Roger Todd (left) tightens his rope just before making the turn left so Peter McBride can rope the legs during the Billy Evins Memorial Roping event in Vale. (The Enterprise/Jayme Fraser)
VALE – The work for the Vale 4th of July rodeo begins on cold dark winter mornings or with the drizzle of a Malheur County spring.
That’s when rodeo board members, led by president Jim Mendiola, carefully plan how they will solve the logistical test the county’s biggest rodeo represents.
“We meet monthly and about March, April we really start to kick into gear,” said rodeo board member Don Hodge.
To many, the rodeo represents fun, cowboys and bucking broncs.
Yet, it is also an event that attracts huge crowds during a four-day period the first week in July. The rodeo continues daily through Saturday, opening each night at 8 p.m.
Tickets are $10 for ages 12 and older and $6 for children aged 6 to 11. Children under 5 are free. Tickets are available in Vale at Malheur Drug, Mal’s Diner and Dentinger’s Feed and Seed.
“It is a pretty big deal for Vale. It is a lot of work. But it is a lot of fun,” said Mendiola.
The Vale 4th of July Rodeo is woven into the very fabric of Mendiola’s life. A lifelong Vale resident, he stepped onto the rodeo board when he was 22. He said he never competed at the rodeo but rode in the Billy Evins Memorial Roping event several times. Mendiola said he followed a family tradition.
“We have been going to rodeo since I was a kid and it was sort of a natural deal to get involved,” said Mendiola.
Mendiola, 54, operates his own construction business but during the spring – and especially in June – life is consumed by the rodeo.
“I’ve been down there (at the rodeo grounds) four or five hours every night,” said Mendiola. Putting on a rodeo with the scope of the Vale 4th of July Rodeo isn’t as simple as bringing in stock. The upkeep of the grounds exhausts time, money and resources. The effort, Mendiola said, means constantly juggling priorities.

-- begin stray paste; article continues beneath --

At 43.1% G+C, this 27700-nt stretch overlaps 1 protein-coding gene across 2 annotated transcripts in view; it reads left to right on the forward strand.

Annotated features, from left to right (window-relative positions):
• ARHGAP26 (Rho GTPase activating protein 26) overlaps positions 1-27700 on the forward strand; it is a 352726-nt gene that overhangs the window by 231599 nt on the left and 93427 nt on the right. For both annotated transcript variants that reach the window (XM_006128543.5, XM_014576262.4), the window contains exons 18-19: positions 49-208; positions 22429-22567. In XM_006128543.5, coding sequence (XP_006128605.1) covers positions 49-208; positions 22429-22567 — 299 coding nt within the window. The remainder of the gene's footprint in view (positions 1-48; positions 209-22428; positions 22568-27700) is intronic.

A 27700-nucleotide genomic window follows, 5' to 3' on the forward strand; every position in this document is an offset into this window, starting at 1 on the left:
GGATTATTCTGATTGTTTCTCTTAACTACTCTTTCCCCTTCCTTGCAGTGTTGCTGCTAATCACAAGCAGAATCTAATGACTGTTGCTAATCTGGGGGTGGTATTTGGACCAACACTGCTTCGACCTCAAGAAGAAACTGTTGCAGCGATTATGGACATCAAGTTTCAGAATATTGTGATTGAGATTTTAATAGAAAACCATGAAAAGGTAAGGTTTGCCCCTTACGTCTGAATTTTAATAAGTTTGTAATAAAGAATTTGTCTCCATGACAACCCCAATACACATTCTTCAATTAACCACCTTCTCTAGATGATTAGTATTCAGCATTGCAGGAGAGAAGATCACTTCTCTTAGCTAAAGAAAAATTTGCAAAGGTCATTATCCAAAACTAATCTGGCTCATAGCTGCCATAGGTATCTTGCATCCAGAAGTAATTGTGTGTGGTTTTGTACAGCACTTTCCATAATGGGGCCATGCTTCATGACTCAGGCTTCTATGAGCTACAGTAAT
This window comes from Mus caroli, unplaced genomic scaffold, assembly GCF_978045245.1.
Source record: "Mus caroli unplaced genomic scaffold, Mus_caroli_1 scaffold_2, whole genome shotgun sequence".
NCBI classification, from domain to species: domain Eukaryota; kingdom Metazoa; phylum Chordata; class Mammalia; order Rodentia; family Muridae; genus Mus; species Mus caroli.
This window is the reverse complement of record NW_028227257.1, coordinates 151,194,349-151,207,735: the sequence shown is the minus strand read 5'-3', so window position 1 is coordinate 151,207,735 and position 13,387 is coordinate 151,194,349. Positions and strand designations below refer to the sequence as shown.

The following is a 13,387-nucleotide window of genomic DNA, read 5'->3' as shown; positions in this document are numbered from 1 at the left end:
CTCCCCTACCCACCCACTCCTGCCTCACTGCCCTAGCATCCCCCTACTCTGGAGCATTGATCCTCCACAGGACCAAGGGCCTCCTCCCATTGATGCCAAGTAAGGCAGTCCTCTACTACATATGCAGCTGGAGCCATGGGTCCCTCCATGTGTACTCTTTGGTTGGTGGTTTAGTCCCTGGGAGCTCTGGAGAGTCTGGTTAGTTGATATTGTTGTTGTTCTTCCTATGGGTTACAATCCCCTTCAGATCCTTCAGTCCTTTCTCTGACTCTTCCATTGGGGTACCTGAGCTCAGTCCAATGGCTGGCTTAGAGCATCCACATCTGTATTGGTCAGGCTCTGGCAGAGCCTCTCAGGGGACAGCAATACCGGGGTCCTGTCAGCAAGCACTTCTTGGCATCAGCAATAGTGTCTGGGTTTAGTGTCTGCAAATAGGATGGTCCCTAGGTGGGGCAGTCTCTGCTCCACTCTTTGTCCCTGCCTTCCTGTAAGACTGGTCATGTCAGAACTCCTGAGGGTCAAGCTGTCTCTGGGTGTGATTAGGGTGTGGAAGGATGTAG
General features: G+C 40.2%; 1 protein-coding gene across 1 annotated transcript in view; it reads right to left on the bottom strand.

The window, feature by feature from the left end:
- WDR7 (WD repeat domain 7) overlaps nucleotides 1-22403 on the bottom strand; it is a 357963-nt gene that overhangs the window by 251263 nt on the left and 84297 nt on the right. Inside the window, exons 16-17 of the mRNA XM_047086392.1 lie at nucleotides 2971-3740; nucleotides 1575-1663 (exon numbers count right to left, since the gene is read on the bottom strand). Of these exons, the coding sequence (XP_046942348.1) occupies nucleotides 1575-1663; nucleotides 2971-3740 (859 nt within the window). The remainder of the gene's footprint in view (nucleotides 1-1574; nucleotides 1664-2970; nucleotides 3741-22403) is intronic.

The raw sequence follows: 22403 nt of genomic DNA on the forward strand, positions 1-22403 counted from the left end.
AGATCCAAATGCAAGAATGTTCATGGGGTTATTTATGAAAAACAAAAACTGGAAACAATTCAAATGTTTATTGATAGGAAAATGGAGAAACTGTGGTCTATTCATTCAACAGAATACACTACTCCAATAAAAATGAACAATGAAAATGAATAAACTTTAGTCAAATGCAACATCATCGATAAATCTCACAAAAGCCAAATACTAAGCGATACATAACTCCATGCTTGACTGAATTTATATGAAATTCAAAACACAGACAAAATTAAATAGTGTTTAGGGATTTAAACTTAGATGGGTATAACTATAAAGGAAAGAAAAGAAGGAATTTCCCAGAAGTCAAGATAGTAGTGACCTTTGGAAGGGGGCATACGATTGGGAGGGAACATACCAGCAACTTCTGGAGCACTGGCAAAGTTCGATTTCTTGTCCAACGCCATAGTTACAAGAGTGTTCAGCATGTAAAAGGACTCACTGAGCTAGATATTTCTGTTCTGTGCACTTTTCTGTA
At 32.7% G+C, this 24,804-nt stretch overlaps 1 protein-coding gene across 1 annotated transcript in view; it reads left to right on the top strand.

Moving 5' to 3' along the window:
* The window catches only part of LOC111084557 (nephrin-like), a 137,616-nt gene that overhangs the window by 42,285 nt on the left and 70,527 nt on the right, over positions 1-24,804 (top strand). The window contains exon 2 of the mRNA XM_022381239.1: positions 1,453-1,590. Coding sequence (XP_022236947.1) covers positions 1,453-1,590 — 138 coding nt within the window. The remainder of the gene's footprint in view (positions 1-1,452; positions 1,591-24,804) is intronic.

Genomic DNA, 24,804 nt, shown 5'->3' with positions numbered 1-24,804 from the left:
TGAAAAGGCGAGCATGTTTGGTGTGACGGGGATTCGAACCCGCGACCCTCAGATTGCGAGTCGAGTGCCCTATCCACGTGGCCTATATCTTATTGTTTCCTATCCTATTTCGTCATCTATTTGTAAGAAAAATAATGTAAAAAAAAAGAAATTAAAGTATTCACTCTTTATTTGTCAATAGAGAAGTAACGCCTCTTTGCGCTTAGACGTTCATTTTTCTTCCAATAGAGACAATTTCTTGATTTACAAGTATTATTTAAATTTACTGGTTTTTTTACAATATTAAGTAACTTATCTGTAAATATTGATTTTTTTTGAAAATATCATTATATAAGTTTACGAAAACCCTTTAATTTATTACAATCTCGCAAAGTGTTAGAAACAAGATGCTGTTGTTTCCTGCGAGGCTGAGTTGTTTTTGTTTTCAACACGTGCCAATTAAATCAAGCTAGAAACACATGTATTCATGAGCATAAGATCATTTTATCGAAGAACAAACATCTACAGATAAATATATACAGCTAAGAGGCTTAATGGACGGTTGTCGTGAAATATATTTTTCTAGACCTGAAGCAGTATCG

“The hardest part is probably finding the time to keep my business going. It’s tough to do both at the same time,” said Mendiola.
Prep work for the 104th edition of the rodeo was especially grueling as the rodeo board poured money and time into several upgrades.
Spectator seating along with a new concrete walkway and a handicap accessible pad will be new additions this year to the rodeo arena.
Mendiola said a new set of aluminum bleachers, 28 feet wide with 10 rows of seats, are going up on the northwest corner of the arena and the concrete for the walkway and handicap area was poured in early June.
The walkway is six feet wide and extends 80 feet from the arena to the double entry gates by Wadleigh.
Mendiola said his crews also completed some minor repairs to the bucking chutes and replaced wooden bleachers in several areas of the arena.
“We’ve done a lot of work down there this year,” said Mendiola.
Hodge said the board tries to focus on creating a “family-oriented rodeo.” The event also helps the local economy, said Hodge.
“We probably bring into the community a couple hundred thousand,” said Hodge.
Mendiola said the board aims for a unique local feel.
“It’s a friendly atmosphere. We have a lot of local events in the rodeo and a lot of local people. I see all my friends and it is almost like a homecoming deal,” said Mendiola.
Just north of the rodeo grounds and tucked inside ageless trees, Vale’s Wadleigh Park will be humming this week as the Vale Chamber of Commerce hosts Oregon Trail Days.
Vendors from across the region along with events for children will sprawl across the park during rodeo week. The event kicks off Wednesday when visitors can grab a breakfast of pancakes and sausages, courtesy of the Lions Club.
At Oregon Trail Days, finely-woven quilts will be on display, along with a fun run, a big dunk tank to support local emergency service organizations and little kids riding their stick-horse steeds.
“I am excited. I grew up in Vale and I like seeing everyone come to the park,” said Grace Schuler, secretary for the Vale Chamber of Commerce.
Visitors who get a slice of local flavor can walk to A Street Wednesday at 5 p.m. for the Vale 4th of July Rodeo Parade.
There, kids will scramble as candy flies from merchant floats and rodeo royalty from every point of the compass trot down the street waving and full of smiles.
At the parade, the past and present collide in a mix of colors and sounds of horses neighing and kids shouting – a classic display of Americana.
The parade, Oregon Trail Days and the rodeo are separate events tied together by a four-day western festival where – at least for a few days – time seems to hesitate and then stop.
Reporter Pat Caldwell: [email protected] or 541-473-3377.